The Toledo Blade on SB 3
Chief Justice O'Connor says Senate drug sentencing bill is lacking
Jun 17, 2019
COLUMBUS — Ohio Supreme Court Chief Justice Maureen O’Connor was among the fiercest critics of last year’s failed ballot issue that would have overhauled sentencing for low-level, nonviolent drug offenders.
Now she finds some of the same problems in a potential legislative fix, arguing that Senate Bill 3 removes too many of the sticks that judges use to drive addicts into treatment.
She prefers a measure pending in the House that would expand access to intervention in lieu of conviction and broader use of sealing records of past felony and misdemeanor convictions to help offenders rebuild their lives after they emerge on the other side of the judicial system.
“I don’t think that there’s any disagreement between the proponents for Issue 1 and me as an opponent or any judicial officer who spoke with me, the treatment community, and the legislature now,” Chief Justice O’Connor said. “ ... We are on common ground when it comes to treatment instead of incarceration.”
“The question is how you affect that treatment successfully,” she said. “There was no incentive in Issue 1, no mechanism to make people go to treatment and stay in treatment.”
Voters soundly defeated Issue 1 on the November ballot. The proposed constitutional amendment would have reclassified fourth- and fifth-degree felony drug and paraphernalia possession charges as misdemeanors, all but taking prison time off the table.
The measure would have put financial savings from incarcerating fewer people into treatment instead.
One legislative response to that has been Senate Bill 3, sponsored by Sens. John Eklund (R., Chardon) and Sean O’Brien (D., Bazetta), that is pending in a Senate committee. It would convert what are currently low-level felonies for drug possession into “unclassified” misdemeanors.
That could mean the difference between up to 18 months or a year in state prison for fourth- and fifth-degree felonies, respectively, and less than a year in a local jail for a misdemeanor.
“In our culture a misdemeanor is dismissed as being a lesser offense,” the chief justice said. “It’s not even in most people’s minds a crime. ... Why minimize the serious, critical issue that we are facing and label it a misdemeanor?”
Across the Statehouse rotunda, House Bill 1, sponsored by Reps. Phil Plummer (R., Dayton) and Paula Hicks-Hudson (D., Toledo), would require a judge to hold a hearing into each request for intervention in lieu of conviction from a criminal defendant who argues that drug or alcohol use was a factor leading to the crime.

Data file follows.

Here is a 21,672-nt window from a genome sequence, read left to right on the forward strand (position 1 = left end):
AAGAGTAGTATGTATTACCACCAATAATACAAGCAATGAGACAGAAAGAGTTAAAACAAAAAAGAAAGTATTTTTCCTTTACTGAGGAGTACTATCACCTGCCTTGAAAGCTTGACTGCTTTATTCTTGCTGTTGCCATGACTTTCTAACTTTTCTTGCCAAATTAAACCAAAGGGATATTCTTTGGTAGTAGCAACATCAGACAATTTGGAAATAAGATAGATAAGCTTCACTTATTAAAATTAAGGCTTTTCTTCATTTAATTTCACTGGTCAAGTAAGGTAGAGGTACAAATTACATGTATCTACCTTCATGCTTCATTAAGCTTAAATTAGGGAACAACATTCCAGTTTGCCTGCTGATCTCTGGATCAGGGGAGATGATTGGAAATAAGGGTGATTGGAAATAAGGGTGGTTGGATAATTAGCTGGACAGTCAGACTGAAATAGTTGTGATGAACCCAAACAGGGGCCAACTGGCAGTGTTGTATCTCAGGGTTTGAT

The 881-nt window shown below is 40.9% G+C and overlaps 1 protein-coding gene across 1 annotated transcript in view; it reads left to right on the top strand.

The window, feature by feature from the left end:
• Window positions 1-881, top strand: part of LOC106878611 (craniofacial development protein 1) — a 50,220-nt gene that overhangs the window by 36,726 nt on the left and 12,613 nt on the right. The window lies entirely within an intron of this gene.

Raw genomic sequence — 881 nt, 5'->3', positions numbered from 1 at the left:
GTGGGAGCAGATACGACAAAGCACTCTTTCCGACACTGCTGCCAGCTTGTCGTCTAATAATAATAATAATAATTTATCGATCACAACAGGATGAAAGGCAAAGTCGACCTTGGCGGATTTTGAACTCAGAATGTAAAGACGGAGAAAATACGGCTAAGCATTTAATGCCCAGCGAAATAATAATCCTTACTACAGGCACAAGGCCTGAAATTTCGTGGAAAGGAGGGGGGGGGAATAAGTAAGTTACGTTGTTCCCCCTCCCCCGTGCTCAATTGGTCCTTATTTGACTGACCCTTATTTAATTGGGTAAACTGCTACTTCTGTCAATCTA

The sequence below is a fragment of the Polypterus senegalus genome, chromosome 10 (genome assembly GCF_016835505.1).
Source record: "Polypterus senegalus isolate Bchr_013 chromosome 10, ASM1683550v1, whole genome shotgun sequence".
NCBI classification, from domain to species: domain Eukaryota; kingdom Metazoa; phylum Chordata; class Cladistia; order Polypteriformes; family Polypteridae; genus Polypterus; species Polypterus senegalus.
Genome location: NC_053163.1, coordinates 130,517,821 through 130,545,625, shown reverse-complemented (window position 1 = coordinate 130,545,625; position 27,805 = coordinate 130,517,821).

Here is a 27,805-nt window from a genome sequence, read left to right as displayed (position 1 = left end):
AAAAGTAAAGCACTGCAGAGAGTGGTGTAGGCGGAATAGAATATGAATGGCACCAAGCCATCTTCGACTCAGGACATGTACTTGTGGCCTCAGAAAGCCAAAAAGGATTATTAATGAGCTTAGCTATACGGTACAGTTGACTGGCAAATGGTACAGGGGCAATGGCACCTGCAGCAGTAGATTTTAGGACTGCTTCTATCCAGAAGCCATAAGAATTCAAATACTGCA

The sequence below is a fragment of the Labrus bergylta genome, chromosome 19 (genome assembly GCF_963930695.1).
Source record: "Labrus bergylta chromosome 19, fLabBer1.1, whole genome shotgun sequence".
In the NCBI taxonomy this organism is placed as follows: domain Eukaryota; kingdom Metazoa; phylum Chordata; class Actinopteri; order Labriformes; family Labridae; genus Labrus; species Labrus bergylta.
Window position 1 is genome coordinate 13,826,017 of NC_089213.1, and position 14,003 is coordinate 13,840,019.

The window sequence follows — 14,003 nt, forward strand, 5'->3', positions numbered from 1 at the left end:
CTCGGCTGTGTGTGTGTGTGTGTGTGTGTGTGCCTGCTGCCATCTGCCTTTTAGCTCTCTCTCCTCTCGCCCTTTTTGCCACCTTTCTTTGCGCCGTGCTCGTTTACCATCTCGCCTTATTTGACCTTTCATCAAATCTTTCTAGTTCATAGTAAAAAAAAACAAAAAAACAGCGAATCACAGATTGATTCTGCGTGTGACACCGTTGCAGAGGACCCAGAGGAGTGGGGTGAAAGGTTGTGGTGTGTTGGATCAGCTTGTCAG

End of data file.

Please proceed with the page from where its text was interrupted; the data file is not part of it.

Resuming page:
Someone accused of a sex offense would not be eligible.
The bill also expands the scope of sealing records of past criminal convictions by eliminating the current cap on the number of fourth- and fifth-degree felonies or misdemeanors that can be sealed, regardless of whether they were drug crimes.
Currently, offenders with more than five felonies of any degree cannot have their records sealed.
“It’s not the type of crime that should follow you for the rest of your life if you’ve gotten yourself into rehab and turned your life around,” Chief Justice O’Connor said. “It’s punitive to do otherwise, I believe, and unnecessarily punitive.”
House Bill 1 could reach a full chamber vote as early as this week, while Senate Bill 3 remains in committee. Neither is likely to reach Gov. Mike DeWine’s desk before the General Assembly recesses for the summer by June 30.
Senate Bill 3 has its supporters. Blaise Katter, public policy chairman of the Ohio Association of Criminal Defense Lawyers Proponent Testimony, disagreed that the bill lacks teeth to drive an offender into treatment.
“To put it bluntly ... this bill provides for up to a year incarceration for these newly classified offenses,” she told the Senate Judiciary Committee. “That is a significant penalty for the mere use of an illegal substance, without any other aggravating factors.
“ ... This bill literally authorizes locking up a person in a cage for up to a year simply because of their use of a substance,” Mr. Katter said. “That is more than enough ‘stick’ to incentivize compliance and an appropriate potential sentence.”
Chief Justice O’Connor noted that the two-year budget on the lawmakers’ desks now would expand the number of specialty drug courts in the state by 30, bringing the total to more than 200 the number of courts statewide with drug intervention as at least part of their mission.
But she would also like to see greater state investment in residential treatment programs.
“S.B. 3 nibbles around the edges,” she said. “H.B. 1 doesn’t address it. It’s the funding that is really crucial here to expand our treatment communities. It’s not something that would have to go on forever.”